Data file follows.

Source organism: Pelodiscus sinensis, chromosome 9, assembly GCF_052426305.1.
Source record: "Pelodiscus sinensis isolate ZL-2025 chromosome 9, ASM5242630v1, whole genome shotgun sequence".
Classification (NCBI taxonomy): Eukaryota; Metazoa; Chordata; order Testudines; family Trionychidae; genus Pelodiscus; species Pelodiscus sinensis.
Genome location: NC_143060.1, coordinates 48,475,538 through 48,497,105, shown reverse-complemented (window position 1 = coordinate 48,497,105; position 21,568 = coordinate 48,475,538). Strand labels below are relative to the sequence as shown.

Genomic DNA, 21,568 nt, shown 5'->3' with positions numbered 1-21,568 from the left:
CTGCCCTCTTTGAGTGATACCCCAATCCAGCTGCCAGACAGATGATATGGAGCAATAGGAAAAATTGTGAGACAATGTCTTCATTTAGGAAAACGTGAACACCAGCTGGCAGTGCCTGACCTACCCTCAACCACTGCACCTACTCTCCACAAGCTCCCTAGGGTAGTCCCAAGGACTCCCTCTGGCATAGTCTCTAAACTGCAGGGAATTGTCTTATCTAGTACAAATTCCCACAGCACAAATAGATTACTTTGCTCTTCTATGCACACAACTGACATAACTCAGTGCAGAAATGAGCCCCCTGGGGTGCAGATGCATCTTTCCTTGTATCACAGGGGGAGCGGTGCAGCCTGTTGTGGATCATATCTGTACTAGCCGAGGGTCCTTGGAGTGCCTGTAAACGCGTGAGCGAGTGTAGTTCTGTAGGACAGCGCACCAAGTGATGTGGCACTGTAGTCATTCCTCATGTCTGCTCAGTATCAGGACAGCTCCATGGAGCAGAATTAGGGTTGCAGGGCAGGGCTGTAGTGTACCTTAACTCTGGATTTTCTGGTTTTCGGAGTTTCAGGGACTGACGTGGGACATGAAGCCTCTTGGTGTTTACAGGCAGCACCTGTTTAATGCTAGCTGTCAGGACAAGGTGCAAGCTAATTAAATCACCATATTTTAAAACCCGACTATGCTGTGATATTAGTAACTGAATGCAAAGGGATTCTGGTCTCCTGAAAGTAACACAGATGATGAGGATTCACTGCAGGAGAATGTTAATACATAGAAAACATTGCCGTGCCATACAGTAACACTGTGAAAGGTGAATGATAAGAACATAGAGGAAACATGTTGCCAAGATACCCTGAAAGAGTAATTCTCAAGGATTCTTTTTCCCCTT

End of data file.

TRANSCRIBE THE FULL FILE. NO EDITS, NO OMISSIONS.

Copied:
Source organism: Pelodiscus sinensis, chromosome 9, assembly GCF_052426305.1.
Source record: "Pelodiscus sinensis isolate ZL-2025 chromosome 9, ASM5242630v1, whole genome shotgun sequence".
Classification (NCBI taxonomy): Eukaryota; Metazoa; Chordata; order Testudines; family Trionychidae; genus Pelodiscus; species Pelodiscus sinensis.
Genome location: NC_143060.1, coordinates 48,475,538 through 48,497,105, shown reverse-complemented (window position 1 = coordinate 48,497,105; position 21,568 = coordinate 48,475,538). Strand labels below are relative to the sequence as shown.

Genomic DNA, 21,568 nt, shown 5'->3' with positions numbered 1-21,568 from the left:
CTGCCCTCTTTGAGTGATACCCCAATCCAGCTGCCAGACAGATGATATGGAGCAATAGGAAAAATTGTGAGACAATGTCTTCATTTAGGAAAACGTGAACACCAGCTGGCAGTGCCTGACCTACCCTCAACCACTGCACCTACTCTCCACAAGCTCCCTAGGGTAGTCCCAAGGACTCCCTCTGGCATAGTCTCTAAACTGCAGGGAATTGTCTTATCTAGTACAAATTCCCACAGCACAAATAGATTACTTTGCTCTTCTATGCACACAACTGACATAACTCAGTGCAGAAATGAGCCCCCTGGGGTGCAGATGCATCTTTCCTTGTATCACAGGGGGAGCGGTGCAGCCTGTTGTGGATCATATCTGTACTAGCCGAGGGTCCTTGGAGTGCCTGTAAACGCGTGAGCGAGTGTAGTTCTGTAGGACAGCGCACCAAGTGATGTGGCACTGTAGTCATTCCTCATGTCTGCTCAGTATCAGGACAGCTCCATGGAGCAGAATTAGGGTTGCAGGGCAGGGCTGTAGTGTACCTTAACTCTGGATTTTCTGGTTTTCGGAGTTTCAGGGACTGACGTGGGACATGAAGCCTCTTGGTGTTTACAGGCAGCACCTGTTTAATGCTAGCTGTCAGGACAAGGTGCAAGCTAATTAAATCACCATATTTTAAAACCCGACTATGCTGTGATATTAGTAACTGAATGCAAAGGGATTCTGGTCTCCTGAAAGTAACACAGATGATGAGGATTCACTGCAGGAGAATGTTAATACATAGAAAACATTGCCGTGCCATACAGTAACACTGTGAAAGGTGAATGATAAGAACATAGAGGAAACATGTTGCCAAGATACCCTGAAAGAGTAATTCTCAAGGATTCTTTTTCCCCTT